Philippe Zinck

Professeur des universités - Catalyse pour les polymères fonctionnels et biosourcés

Philippe Zinck

Professeur des universités - Catalyse pour les polymères fonctionnels et biosourcés

Axes de recherche

Catalysis for functional and biobased polymers

Coordinative Chain Transfer Polymerization (CCTP)

The principle of CCTP is to allow a growing macromolecular chain to transmetallate from a transition metal based catalyst to a main group metal based chain transfer agent. CCTP opens to way to a large array of applications useful for the synthetic chemist that includes not only molecular weight control, atom economy and polymer functionalization, but also the control and design of polymer microstructure. While exploring this fascinating area of polymerization catalysis, we discovered that CCTP affords fine control over the microstructure of polydienes, and that it can be considered as new concept for the control of the composition of statistical copolymers. The concepts were recently extended to the statistical copolymerization of conjugated dienes, to terpolymerizations and to a biobased conjugated diene, myrcene.


Chain shuttling polymerization

We developped a chain shuttling copolymerization system for the synthesis of a new family of thermoplastic elastomers based on isoprene and styrene. These unique materials exhibit a fully amorphous multiblock microstructure of soft and hard segments. The composition of the blocks and the resulting glass transition temperatures can be easily tuned by changing the feed and/or the relative amount of the catalysts. We further reported a second catalytic combination for isoprene chain shuttling polymerization. The halflanthanocene / dilakylmagnesium catalytic system represented hereafter combined to neodymium trichloride / trialkylaluminum, allows the access to a (1,4-trans / 1,4-cis) stereomultiblock polyisoprene that self-assembles at room temperature.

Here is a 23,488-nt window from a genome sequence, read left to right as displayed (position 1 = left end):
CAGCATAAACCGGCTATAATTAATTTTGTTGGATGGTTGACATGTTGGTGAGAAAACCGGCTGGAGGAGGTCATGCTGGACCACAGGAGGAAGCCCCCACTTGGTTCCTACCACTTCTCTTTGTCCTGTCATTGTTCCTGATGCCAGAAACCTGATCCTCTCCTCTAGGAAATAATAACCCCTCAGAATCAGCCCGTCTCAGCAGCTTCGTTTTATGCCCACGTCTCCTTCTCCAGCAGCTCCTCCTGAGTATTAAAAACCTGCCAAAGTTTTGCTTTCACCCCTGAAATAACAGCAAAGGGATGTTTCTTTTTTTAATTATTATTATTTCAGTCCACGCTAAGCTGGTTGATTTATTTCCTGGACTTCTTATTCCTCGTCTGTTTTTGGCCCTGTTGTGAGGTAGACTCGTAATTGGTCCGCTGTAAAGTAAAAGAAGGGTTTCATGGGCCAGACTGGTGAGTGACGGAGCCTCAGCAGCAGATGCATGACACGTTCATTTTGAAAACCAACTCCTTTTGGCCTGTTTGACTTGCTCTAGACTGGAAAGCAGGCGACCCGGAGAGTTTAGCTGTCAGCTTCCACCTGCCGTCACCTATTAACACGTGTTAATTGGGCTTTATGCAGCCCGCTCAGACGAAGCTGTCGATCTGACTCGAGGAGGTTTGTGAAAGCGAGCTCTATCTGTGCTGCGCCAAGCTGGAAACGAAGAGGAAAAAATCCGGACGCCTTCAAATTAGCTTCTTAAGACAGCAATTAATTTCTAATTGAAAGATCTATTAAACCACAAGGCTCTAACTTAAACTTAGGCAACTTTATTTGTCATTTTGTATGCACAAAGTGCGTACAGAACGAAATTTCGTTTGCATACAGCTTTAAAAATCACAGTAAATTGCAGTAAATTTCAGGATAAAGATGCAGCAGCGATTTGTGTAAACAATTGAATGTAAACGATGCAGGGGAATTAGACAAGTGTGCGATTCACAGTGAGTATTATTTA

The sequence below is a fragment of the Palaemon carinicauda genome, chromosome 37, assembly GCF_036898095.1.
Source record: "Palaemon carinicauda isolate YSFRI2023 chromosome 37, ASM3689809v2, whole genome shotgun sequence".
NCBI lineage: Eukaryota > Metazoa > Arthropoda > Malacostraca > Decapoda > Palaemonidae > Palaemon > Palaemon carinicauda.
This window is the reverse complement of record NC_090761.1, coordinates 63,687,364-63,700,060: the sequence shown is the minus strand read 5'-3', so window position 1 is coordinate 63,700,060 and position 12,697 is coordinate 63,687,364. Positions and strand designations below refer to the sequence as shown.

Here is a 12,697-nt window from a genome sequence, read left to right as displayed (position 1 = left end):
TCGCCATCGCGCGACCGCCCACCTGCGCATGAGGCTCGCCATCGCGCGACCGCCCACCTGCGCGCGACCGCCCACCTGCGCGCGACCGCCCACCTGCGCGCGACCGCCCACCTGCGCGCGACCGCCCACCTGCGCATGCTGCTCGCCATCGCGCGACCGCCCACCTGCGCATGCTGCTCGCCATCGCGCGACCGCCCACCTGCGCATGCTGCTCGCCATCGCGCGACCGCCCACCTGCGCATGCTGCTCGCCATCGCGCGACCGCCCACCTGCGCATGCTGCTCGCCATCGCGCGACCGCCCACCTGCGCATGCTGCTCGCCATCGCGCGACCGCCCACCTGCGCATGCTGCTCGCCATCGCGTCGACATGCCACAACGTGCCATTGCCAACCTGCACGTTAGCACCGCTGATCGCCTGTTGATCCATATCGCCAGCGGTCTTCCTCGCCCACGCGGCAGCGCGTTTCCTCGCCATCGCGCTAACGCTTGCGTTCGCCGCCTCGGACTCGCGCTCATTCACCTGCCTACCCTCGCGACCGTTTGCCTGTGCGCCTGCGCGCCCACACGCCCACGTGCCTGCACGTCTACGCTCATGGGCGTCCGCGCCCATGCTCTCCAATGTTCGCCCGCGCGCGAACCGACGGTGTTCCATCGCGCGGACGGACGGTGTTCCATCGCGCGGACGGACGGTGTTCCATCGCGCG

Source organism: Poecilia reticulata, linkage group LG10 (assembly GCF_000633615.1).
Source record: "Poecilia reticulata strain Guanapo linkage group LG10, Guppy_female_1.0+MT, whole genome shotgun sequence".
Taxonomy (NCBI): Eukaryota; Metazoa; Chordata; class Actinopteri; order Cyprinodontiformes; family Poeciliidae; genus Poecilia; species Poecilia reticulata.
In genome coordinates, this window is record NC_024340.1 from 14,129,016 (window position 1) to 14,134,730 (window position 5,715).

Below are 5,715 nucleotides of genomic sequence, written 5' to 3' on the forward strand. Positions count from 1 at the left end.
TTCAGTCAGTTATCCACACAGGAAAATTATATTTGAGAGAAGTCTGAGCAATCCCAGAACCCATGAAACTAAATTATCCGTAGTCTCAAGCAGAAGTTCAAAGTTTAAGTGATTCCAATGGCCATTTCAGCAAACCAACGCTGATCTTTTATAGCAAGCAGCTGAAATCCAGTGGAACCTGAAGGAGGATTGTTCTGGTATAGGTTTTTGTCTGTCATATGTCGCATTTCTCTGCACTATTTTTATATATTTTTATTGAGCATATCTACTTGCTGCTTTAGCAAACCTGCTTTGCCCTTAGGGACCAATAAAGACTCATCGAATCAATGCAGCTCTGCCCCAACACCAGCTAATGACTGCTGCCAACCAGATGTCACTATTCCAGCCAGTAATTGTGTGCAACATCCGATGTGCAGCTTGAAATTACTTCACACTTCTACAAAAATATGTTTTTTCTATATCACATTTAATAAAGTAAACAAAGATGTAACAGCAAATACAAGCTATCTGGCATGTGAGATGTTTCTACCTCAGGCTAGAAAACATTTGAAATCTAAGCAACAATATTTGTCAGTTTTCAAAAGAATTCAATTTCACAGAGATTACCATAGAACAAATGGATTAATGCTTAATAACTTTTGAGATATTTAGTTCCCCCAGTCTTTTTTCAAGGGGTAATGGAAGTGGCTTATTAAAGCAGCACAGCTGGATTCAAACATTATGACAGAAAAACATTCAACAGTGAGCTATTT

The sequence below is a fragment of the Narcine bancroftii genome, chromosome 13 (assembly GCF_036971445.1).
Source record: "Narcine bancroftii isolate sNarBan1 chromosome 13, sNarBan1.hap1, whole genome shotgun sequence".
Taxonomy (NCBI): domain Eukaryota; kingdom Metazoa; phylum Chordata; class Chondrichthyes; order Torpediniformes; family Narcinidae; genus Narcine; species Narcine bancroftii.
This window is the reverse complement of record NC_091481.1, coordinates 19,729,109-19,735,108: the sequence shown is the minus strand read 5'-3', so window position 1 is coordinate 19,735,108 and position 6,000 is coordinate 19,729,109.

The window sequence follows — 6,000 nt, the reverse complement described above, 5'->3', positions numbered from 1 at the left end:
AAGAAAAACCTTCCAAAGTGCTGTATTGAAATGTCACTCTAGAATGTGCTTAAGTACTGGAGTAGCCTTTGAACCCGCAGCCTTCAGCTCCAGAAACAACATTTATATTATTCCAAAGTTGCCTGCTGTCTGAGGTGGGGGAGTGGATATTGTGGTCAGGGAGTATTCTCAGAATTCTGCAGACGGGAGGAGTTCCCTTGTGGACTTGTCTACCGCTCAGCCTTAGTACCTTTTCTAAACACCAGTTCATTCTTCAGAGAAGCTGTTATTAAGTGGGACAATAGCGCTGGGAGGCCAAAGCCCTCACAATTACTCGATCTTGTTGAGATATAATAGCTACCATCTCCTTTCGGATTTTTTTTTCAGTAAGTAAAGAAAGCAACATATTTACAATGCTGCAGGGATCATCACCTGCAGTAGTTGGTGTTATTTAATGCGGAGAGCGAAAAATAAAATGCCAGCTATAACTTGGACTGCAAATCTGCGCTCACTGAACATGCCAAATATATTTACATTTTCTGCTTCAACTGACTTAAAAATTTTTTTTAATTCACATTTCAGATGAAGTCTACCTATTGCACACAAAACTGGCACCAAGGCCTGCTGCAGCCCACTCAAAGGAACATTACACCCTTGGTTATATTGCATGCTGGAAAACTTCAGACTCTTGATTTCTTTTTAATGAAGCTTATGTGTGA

We have also, in collaboration, hybridized artificial intelligence approaches (artificial neural networks) with Kinetic Monte Carlo (KMC) for mapping the copolymer microstructures reachable by chain shuttling copolymerization, and for inverse polymerization engineering (getting the chemical parameters from the microstructure as input).

Organocatalysis for polymer carbohydrate conjugates and polylactide end functionalization

Biodegradable polyesters based notably on renewable resources are used in biomedical areas and for consumer goods and packaging applications. Metal mediated polymerizations can lead to the presence of residual metal traces in the material, which can be detrimental for the targeted applications. This can be circumvented by the use of organic molecules as polymerization catalysts.The functionalization of aliphatic polyesters with carbohydrates is an important strategy in this frame to tailor their properties while keeping a biocompatible character. We discovered new reactivities in this field using both well known, readily available and new, home-made organocatalysts for the ring-opening polymerization of cyclic esters. The resulting macromolecular objects have shown promising potential in materials science and pharmaceuticals.

Polysaccharides functionalization and grafting

We have developped mild approaches for the grafting of polymers onto polysaccharides via organocatalytic grafting from approaches in aqueous medium, including access to cellulose and dextran hydroxyesters, as well as a one pot dual functionalization of starch affording highly strechable materials. The grafting of polymer on cellulose nanocrystals lies also in our interests.



Polycondensation of (new) biobased monomers

We have developped efficient bimetallic catalytic systems based on antimony, germanium and titanium, as well as organocatalysts, for the insertion of isosorbide, a building block derived from starch, into polyethylene terephtalate (PET).

We have designed three libraries of new monomers based on levulinic acid, a promising biobased building block avalaible from the hydrolysis of polysaccharides. The polycondensation of these new monomers lead to new types of specialties polymer, e.g poly(ester-co-amide), poly(ester-co-amine) and polyester bearing a pendant lactam group.